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Why People Build Web Apps and What it Says About the Demand for Developer Talent

February 13th, 2011 02:00 admin Leave a comment Go to comments

FILM Django hackathonI just came across two anecdotes that tell a story about the state of the developer market.

The first is from Dan Zambonini, who posted a poll on on Hacker News that asks: “Why are you building a web app?”

The second comes from Stephen O’Grady of RedMonk who knows the developer community perhaps well as anyone who I follow.

The Zambonini poll points to the reality and the aspirations of the developer community to create something of their own. O’Grady’s overview includes analysis about the demand for developer talent and how it reflects on the disruptions up and down the stack.

Two insights come from this:

Developers and employers will increasingly seek ways to balance the need for personal fulfillment and technological advancement in the marketplace.

Employers and independent developers need each other but will not find a balance unless the developer can feel some sense of satisfaction about their work and the employer can see some meaningful returns.

The Zambonini Poll

There are four themes that you can gather from the poll:

  • Developers want to create an app of their own to be financially independent.
  • App development is a hobby and helps people keep fresh in their work.
  • It’s not always about passion. It’s also about making a living.
  • The app does not exist and the developer wants to create it.

It’s passion that seems to me the best reason to create apps, if that is truly what you want to do. Tweetdeck founder Iain Dodsworth spent 16 hours a day, seven days a week creating his Twitter app. This weekend it was reported that Tweetdeck is close to selling for a reported $30 million. I hear the same hard work stories from other developers who create apps. Some succeed and others don’t. In both cases, though, there is a certain level of personal commitment.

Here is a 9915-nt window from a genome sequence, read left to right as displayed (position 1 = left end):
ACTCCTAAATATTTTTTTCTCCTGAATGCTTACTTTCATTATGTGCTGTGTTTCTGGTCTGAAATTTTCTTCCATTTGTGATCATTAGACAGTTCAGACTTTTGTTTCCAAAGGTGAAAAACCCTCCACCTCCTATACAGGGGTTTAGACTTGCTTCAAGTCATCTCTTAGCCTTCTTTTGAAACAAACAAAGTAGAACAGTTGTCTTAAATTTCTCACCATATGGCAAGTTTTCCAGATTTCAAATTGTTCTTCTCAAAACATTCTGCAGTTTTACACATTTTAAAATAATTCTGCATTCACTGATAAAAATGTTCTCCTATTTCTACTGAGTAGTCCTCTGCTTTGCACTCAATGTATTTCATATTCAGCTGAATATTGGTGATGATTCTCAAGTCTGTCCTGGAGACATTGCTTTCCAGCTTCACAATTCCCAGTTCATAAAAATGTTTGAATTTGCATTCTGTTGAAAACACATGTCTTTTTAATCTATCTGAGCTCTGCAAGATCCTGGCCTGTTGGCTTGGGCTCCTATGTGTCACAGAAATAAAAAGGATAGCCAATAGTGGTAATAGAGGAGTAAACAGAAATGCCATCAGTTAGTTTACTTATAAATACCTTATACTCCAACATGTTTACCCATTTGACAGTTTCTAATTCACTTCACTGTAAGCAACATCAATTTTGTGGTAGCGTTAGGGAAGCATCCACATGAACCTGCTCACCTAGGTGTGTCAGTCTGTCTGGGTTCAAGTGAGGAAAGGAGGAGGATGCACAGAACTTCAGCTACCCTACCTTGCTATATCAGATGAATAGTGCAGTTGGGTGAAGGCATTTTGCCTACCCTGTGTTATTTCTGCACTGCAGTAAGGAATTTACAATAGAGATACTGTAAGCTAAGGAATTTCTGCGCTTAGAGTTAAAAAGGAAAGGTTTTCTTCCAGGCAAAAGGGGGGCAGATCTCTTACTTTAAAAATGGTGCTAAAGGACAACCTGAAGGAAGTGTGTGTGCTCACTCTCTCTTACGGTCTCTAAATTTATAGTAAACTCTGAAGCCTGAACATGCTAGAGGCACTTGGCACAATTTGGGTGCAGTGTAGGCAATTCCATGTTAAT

O’Grady: Observable Fragmentation

The reality for many developers is what’s true for us all. The infrastructure is fragmenting and with its breakup is a wholesale change in the way we treat data and networked devices.

O’Grady:

If anything, I didn’t predict this aggressively enough. There is observable fragmentation in virtually every area of infrastructure technology: operating system, database, programming language, development framework, mobile platform, cloud platform, cloud API [coverage]. Even hardware is less straightforward than it once was, with ARM a driver in mobile with larger potential.

All of this has happened before, of course: the Cambrian explosion of diversity we’re currently witnessing is not unprecedented. It is, however, potentially further reaching as the boundaries between consumer and enterprise break down, and distinctions between on premise and network hardware blur.

This is a hit.

Yes, it is a hit. And it impacts everyone. Developers have choices about where to explore. Enterprise product teams may be focused in what type of applications they develop. Calibrate that product focus to particular passions that developers share and there may be a symbiosis that benefits the company and the individual.

For the individuals that choose to embark upon their own app journey? May the road be filled with adventures. The choices are enormous and who knows who you may meet along the way.

Source: Why People Build Web Apps and What it Says About the Demand for Developer Talent

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